Skin + Hair Basics

The Best Acne Skincare Routine

If you regularly deal with blemishes, then you should have a skincare routine for acne—one that addresses both prevention and treatment.
The Best Acne Skincare Routine

Your skincare regimen should cater to any skin condition that you experience—be it oily, dry, or sensitive. And acne-prone skin is no exception. If you regularly get pimples, then it’s important to change something with your daily habits or your skincare regimen itself. (It can help to start by speaking with a board-certified dermatologist to get to the bottom of things, too.)

Read on for our advice on building a thorough acne skincare routine, in order to prevent future breakouts and to reduce the appearance of current blemishes.

How to Identify Acne

First, before you proceed with treating or preventing acne, it’s important to understand what type of acne you’re experiencing. Here are the primary types you are likely to experience.

Comedones: These are non-inflammatory acne lesions and can be open (blackheads) or closed (whiteheads). They occur when hair follicles become clogged with oil, dead skin cells, and bacteria.

Papules: Papules are small, red, and inflamed bumps on the skin. They are the result of infected or irritated comedones.

Pustules: Pustules are similar to papules but contain pus at their tips, making them appear as white or yellow bumps with a red base.

Nodules: Nodules are large, painful, solid lumps beneath the surface of the skin. They develop when clogged and swollen pores cause deeper infections.

Cysts: Cysts are the most severe form of acne lesions. They are large, pus-filled, painful bumps that can cause significant scarring. Cysts result from the infection of clogged pores deep within the skin.

What Causes Acne

Sure, if you don’t wash your face enough or eat too much sugary food, you’re likely to get a blemish. That’s the obvious stuff. But here are the primary factors (environmental and biological) that lead to blemishes—the underlying causes, that is.

Environmental Causes:

Excess Sebum Production: If you have overactive oil glands, then this backup of sebum can  clog pores.

Humidity and Sweating: High humidity and excessive sweating can create a favorable environment for bacteria to thrive and clog pores.

Pollution: Exposure to air pollution and toxins can irritate the skin, leading to inflammation and acne breakouts.

Cosmetic Products: Some makeup and skincare products may contain ingredients that clog pores or irritate the skin. More on the ingredients to avoid, below.

Pressure and Friction: Constant pressure or friction on the skin (like from tight clothing on the body, as well as hats and helmets) can trigger acne.

Biological Causes:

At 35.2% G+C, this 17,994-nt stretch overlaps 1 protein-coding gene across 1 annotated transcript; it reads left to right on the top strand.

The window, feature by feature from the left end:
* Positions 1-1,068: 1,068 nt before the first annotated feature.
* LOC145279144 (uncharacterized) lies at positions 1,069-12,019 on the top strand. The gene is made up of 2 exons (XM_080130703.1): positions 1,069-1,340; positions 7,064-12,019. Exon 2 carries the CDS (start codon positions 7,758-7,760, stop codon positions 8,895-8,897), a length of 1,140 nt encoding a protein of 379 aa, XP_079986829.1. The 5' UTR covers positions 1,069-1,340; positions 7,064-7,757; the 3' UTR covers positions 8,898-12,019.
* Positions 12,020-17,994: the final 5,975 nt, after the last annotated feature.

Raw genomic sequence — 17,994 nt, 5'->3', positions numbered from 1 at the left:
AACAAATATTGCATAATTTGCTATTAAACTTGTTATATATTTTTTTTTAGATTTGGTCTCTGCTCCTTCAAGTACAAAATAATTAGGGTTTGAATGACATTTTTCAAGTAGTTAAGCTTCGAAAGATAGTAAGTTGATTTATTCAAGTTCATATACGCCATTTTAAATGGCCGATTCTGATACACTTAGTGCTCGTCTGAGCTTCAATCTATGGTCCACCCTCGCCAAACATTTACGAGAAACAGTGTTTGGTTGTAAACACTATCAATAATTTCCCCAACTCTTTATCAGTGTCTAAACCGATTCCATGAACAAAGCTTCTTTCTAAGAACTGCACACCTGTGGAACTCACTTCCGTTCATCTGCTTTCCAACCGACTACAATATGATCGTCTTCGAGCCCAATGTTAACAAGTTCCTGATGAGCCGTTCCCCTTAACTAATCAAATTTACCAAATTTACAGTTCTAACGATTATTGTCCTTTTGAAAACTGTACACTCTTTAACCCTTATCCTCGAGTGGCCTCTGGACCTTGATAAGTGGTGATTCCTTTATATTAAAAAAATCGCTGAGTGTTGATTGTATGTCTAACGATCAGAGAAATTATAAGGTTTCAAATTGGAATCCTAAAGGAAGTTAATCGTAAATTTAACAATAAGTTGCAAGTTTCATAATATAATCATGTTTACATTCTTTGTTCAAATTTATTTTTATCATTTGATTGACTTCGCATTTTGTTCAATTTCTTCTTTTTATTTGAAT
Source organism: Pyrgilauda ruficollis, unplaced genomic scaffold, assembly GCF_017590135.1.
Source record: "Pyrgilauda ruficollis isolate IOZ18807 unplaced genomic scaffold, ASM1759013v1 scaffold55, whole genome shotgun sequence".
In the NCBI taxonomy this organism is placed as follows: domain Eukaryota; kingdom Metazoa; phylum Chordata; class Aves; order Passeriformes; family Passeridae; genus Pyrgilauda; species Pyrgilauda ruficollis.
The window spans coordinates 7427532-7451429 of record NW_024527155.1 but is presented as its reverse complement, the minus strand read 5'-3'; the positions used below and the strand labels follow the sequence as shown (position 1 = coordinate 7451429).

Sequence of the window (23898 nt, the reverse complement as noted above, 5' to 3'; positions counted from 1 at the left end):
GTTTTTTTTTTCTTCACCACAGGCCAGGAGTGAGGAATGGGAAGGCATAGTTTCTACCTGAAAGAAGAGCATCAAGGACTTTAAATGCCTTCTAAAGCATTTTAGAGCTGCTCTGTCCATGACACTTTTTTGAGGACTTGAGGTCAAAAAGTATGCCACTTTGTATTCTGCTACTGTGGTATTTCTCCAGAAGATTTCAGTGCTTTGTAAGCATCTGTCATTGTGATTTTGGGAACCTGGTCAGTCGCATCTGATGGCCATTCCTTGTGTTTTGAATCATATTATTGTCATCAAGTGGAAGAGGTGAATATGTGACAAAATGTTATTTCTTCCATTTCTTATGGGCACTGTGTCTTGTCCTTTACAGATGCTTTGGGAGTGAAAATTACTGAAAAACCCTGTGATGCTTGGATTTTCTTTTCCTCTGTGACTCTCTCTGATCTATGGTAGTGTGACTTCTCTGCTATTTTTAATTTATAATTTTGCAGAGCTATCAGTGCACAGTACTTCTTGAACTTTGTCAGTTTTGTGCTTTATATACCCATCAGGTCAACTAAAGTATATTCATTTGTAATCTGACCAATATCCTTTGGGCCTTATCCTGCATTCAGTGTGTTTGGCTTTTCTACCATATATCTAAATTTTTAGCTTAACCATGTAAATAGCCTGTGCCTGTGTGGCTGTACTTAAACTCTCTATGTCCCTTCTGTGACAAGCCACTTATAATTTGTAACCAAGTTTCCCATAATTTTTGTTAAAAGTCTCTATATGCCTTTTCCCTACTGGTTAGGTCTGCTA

Hormonal Fluctuations: Androgens like testosterone (present in all people), can trigger an increase of sebum production, making acne more likely during puberty, menstruation, times of stress, and hormonal any other imbalances.

Genetics: Family history plays a role in acne susceptibility. If your parents had acne, you may be more prone to it as well.

Bacterial Infection: The bacteria Propionibacterium acnes, also known as P.acnes, normally resides on the skin. However, it can multiply rapidly in clogged pores, leading to inflammation and acne formation.

Trapped Skin Cells: If you don’t exfoliate regularly (and if your body doesn’t do it fully on its own), then dead skin cells can get trapped in the pores beside hair follicles, which leads to clogged pores.

Stress: High levels of stress can trigger hormonal fluctuations, particularly an increase in cortisol (the stress hormone). Elevated cortisol levels may lead to increased sebum production and inflammation, contributing to acne breakouts.

The Best Ingredients—and the Worst

For acne-prone skin, seeking out the right ingredients can make a world of difference. Here are the ones to familiarize yourself with, and the ones to avoid.

The Best Ingredients for Acne

Chemical exfoliants: Look for exfoliating products containing alpha hydroxy acids (AHAs) like glycolic acid and lactic acid, as well as beta hydroxy acids (BHAs) namely salicylic acid. While AHAs help turnover the surface-level cells to prevent clogged pores and dry skin buildup, BHAs seep into the pores to free up trapped cells and reduce oil buildup. They can also help regulate future oil production.

Benzoyl peroxide: You can get over-the-counter benzoyl peroxide products or a high-grade prescription from your doctor. It combats acne-causing bacteria and helps clear existing breakouts.

Retinoids: Retinoids, such as retinol or adapalene, can promote skin cell turnover, preventing pore blockage and fostering smoother, healthier skin. 

Niacinamide: Vitamin B3, or niacinamide, is a versatile ingredient that regulates sebum production, calms redness, and minimizes the appearance of blemishes.